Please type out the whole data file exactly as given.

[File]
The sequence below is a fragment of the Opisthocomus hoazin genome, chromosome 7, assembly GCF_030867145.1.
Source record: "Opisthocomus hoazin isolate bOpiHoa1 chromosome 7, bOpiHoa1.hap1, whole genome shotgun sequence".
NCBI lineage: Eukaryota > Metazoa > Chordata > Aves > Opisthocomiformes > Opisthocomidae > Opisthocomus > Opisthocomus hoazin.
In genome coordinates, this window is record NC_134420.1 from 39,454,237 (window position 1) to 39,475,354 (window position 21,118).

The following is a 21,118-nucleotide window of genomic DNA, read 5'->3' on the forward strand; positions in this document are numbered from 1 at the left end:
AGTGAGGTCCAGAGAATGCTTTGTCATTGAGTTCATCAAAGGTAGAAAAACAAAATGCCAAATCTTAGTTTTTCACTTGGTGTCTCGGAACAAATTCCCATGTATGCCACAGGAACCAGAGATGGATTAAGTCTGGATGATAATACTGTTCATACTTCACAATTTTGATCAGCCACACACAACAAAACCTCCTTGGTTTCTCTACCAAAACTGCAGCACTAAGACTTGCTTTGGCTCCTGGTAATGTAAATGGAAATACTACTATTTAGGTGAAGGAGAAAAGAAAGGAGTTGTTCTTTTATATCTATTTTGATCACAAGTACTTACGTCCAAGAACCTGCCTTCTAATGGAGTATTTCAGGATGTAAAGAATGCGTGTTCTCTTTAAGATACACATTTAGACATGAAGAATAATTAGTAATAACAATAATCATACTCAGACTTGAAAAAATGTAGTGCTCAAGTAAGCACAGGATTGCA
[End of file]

The sequence below is a fragment of the Opisthocomus hoazin genome, chromosome 7, assembly GCF_030867145.1.
Source record: "Opisthocomus hoazin isolate bOpiHoa1 chromosome 7, bOpiHoa1.hap1, whole genome shotgun sequence".
NCBI lineage: Eukaryota > Metazoa > Chordata > Aves > Opisthocomiformes > Opisthocomidae > Opisthocomus > Opisthocomus hoazin.
In genome coordinates, this window is record NC_134420.1 from 39,454,237 (window position 1) to 39,475,354 (window position 21,118).

The following is a 21,118-nucleotide window of genomic DNA, read 5'->3' on the forward strand; positions in this document are numbered from 1 at the left end:
AGTGAGGTCCAGAGAATGCTTTGTCATTGAGTTCATCAAAGGTAGAAAAACAAAATGCCAAATCTTAGTTTTTCACTTGGTGTCTCGGAACAAATTCCCATGTATGCCACAGGAACCAGAGATGGATTAAGTCTGGATGATAATACTGTTCATACTTCACAATTTTGATCAGCCACACACAACAAAACCTCCTTGGTTTCTCTACCAAAACTGCAGCACTAAGACTTGCTTTGGCTCCTGGTAATGTAAATGGAAATACTACTATTTAGGTGAAGGAGAAAAGAAAGGAGTTGTTCTTTTATATCTATTTTGATCACAAGTACTTACGTCCAAGAACCTGCCTTCTAATGGAGTATTTCAGGATGTAAAGAATGCGTGTTCTCTTTAAGATACACATTTAGACATGAAGAATAATTAGTAATAACAATAATCATACTCAGACTTGAAAAAATGTAGTGCTCAAGTAAGCACAGGATTGCA